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The Armageddon Rag

October 2, 2008

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The Armageddon Rag by George R.R. Martin

Greetings all.

I come to you today, a full week after having finished this book, only having found time to write a review now.
George RR Martin’s ‘Armageddon Rag’ is yet another book that I first heard about via BoingBoing.net.
Martin is best known as a writer of science fiction and fantasy. Though I knew his name, I hadn’t read any of his other work.
‘The Armageddon Rag’ was first published in 1983, and takes place in and around that time. It is the story of Sandy Blair, once a prominent journalist of the 60s underground press, now a novelist with a career that seems to be fading. The fact that he’s struggling with writers block isn’t helping any, so when he gets a call from his old publisher, to cover a murder of a prominent promoter, he jumps at the chance.
The murder victim had been the manager of a band called the Nazgul, who’s lead singer was murdered at the height of an Altamont-like concert many years before. The Nazgul now seem – against all odds – to be coming back together, and Blair wants to be there to cover the story.
Though I’ve seen ‘The Armageddon Rag’ described as a mystery, it has elements of horror, social history and fantasy.
Once Blair starts investigating the murder, he starts to reconnect to the scene he was such a part of in the 60s. He travels across the country, tracking down the members of the Nazgul, as well as touching base with his old friends who have all left their old lives behind to widely varying degrees.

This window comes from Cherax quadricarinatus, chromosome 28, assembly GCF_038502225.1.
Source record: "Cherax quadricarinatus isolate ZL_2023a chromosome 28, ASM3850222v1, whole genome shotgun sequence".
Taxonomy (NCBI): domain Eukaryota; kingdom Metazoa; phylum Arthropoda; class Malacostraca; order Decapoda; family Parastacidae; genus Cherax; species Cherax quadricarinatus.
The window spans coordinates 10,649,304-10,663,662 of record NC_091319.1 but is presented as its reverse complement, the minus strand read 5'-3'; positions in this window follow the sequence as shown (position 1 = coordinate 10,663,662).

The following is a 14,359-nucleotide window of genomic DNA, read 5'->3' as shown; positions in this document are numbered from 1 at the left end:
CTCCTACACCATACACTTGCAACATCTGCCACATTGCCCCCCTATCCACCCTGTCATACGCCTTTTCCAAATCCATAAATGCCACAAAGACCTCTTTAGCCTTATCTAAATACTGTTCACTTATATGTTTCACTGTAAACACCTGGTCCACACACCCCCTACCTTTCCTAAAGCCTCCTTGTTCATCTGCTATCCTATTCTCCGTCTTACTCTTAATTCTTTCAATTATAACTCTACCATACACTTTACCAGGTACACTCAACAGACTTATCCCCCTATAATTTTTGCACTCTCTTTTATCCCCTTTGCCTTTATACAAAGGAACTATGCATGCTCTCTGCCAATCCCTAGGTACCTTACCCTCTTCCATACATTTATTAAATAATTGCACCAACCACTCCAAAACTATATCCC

Through his portrayals of Blair and his friends, Martin touches on many familiar archetypes, from commune dwellers to generational sellouts that’ve packed away their tie-dyes and moved on to the executive suite. That he manages to portray these characters so vividly without resorting to the kind of ‘Big Chill’ clichés that have saturated the image of the 60s in our collective rear-view mirror.
My only criticism of the book – and it’s entirely possible that this was Martin’s intention – is that I was never really sure (and this wasn’t resolved) whether or not there really was a supernatural element operating in the background.
That said, ‘The Armageddon Rag’ was briskly plotted, suspenseful and often touching in the way Martin portrays how the various threads of the 60s counterculture had, or had not resolved themselves fifteen years on. ‘The Armageddon Rag’ would make a great movie.
Now reading – The Collected Tales of Nikolai Gogol

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